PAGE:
Saprissa scarcely deserved to place the tie in such doubt, but RSL's immediate response ensured such uncertainty would be short lived. It is a testament to the Claret-and-Cobalt's character and resolute defensive organization that the period after the goal did not yield any imminent threats upon Nick Rimando's goal. Saprissa may have wanted to find a second goal straight away, but RSL never looked liked yielding it.
Both of RSL's excellent center backs fittingly drew this fortitude-revealing spell to a close by featuring in the moment that just about sealed the Claret-and-Cobalt's place in the final. Morales swung yet another fine corner kick into the Saprissa penalty area on 61 minutes and RSL once again asserted its dominance in such situations. Nat Borchers won the initial header, but his effort popped up into the air off the back an unfortunate defender. Jamison Olave sliced his right leg into the tempting rebound to side-volley home the decisive away goal with a classy touch of technique most center forwards find elusive.
Olave's stunning strike sucked the air out of the Purple Monster, but it did not entirely conclude the night. Saprissa huffed and puffed without any real belief or conviction – Jairo Arrieta and substitute Allan Aleman posed the greatest threats in the wide areas with Beckerman restricting Walter Centeno's space through the middle, but their service often lacked menace and the RSL back four dealt well enough with the crosses that did find their mark – and struggled to revive hope as the time ticked away.
In perhaps the most worrisome sign ahead of the two-legged final later this month, RSL needlessly stuttered to close out the match in the final quarter of an hour. Poor decisions placed the Claret-and-Cobalt in difficult positions when more intelligent routes would have relieved pressure. One such misstep – substitute Ned Grabavoy's impetuous lunge on Aleman to give away a penalty subsequently converted by Alonso Solis with three minutes to play – permitted Saprissa to register a hollow victory on a night when the storied Costa Rican side expected so much more.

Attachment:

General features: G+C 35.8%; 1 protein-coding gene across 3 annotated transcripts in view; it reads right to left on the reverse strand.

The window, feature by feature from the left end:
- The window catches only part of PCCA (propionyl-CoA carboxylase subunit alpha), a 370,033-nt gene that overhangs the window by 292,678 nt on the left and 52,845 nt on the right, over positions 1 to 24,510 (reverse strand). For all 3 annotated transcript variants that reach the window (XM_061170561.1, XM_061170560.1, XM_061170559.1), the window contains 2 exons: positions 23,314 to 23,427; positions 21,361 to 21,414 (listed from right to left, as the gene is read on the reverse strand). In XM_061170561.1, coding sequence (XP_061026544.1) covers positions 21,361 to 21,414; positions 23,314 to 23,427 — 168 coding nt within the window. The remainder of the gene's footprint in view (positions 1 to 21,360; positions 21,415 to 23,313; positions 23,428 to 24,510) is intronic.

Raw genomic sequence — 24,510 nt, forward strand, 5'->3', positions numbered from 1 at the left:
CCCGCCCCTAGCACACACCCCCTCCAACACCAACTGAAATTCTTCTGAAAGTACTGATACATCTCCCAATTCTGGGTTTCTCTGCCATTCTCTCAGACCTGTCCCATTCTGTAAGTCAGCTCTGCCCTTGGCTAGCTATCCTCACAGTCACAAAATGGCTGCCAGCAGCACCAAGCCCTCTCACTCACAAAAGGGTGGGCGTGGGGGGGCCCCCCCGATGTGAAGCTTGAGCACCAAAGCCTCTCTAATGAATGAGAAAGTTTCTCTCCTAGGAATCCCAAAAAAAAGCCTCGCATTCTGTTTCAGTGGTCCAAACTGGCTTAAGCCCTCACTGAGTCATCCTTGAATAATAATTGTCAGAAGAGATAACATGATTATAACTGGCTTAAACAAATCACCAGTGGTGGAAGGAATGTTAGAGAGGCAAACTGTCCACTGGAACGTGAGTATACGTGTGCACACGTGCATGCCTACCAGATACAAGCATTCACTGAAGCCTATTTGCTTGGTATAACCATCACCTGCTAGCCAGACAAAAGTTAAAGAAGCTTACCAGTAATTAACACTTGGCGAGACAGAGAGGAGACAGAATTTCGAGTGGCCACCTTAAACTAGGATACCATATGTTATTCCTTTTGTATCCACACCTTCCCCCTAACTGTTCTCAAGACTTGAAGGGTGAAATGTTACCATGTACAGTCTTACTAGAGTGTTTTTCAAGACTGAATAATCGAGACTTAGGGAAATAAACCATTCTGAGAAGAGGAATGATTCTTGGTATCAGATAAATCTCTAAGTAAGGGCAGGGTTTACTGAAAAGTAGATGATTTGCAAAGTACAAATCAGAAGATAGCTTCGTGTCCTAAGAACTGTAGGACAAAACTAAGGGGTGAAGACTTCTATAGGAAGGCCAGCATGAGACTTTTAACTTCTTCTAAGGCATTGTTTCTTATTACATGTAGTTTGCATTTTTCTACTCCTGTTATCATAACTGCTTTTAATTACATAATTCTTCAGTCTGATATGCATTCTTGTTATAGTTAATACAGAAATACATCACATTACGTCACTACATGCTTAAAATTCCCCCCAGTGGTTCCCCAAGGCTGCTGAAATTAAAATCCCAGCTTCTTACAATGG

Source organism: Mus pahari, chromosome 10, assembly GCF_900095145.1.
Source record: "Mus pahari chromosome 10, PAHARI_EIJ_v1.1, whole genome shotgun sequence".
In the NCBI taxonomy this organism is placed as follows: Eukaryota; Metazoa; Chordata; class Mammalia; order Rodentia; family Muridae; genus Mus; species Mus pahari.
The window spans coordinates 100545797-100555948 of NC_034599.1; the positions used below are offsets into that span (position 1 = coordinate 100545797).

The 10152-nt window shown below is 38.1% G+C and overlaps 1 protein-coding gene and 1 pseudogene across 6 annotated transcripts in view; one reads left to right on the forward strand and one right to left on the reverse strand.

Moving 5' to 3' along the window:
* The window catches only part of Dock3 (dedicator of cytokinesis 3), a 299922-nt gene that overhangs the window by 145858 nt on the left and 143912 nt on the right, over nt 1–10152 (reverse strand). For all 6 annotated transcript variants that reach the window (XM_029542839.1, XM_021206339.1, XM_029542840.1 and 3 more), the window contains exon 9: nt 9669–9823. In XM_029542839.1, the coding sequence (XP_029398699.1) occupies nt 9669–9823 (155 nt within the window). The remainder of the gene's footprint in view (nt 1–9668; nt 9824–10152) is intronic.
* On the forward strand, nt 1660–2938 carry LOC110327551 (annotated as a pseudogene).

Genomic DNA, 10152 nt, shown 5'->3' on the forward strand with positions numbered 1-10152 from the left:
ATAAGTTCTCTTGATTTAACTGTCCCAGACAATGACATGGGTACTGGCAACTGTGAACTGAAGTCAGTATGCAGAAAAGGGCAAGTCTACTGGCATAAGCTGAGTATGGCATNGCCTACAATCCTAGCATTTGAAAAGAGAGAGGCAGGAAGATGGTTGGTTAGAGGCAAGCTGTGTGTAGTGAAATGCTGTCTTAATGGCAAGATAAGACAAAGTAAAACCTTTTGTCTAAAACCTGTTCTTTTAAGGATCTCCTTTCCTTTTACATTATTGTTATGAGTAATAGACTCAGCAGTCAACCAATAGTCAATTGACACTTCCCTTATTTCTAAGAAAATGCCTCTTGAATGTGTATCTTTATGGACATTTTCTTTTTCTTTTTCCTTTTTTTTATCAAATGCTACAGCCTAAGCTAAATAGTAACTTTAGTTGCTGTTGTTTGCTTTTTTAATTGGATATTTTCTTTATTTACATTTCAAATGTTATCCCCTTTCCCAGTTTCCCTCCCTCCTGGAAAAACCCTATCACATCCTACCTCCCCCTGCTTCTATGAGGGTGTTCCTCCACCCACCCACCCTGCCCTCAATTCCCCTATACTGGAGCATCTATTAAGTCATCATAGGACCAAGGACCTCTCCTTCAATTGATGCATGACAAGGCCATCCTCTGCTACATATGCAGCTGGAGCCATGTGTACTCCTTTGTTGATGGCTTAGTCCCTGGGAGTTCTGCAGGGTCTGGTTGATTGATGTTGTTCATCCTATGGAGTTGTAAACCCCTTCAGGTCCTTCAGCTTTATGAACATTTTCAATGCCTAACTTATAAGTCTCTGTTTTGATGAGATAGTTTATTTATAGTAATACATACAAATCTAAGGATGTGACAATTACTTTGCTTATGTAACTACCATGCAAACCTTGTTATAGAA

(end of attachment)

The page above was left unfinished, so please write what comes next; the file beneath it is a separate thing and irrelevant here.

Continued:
Similar thoughts will run through Kreis' mind as he reflects on this monumental achievement on his way to Boston for Saturday's domestic clash against New England. RSL procured its rewards in Costa Rica with a committed and determined performance in one of CONCACAF's most difficult away venues, but the Claret-and-Cobalt must improve its ruthlessness in front of goal and its sharpness in midfield to produce a similarly encouraging result in Mexico on April 20.
Those goals – plus the already present expectations – outline a brief well within RSL's capabilities. It is now left to two legs later this month to determine whether meeting Kreis' lofty standards will lead to continental glory.
Kyle McCarthy writes the Monday MLS Breakdown and frequently writes opinion pieces during the week for Goal.com. He also covers the New England Revolution for the Boston Herald and MLSsoccer.com. Contact him with your questions or comments at firstname.lastname@example.org and follow him on Twitter by clicking here.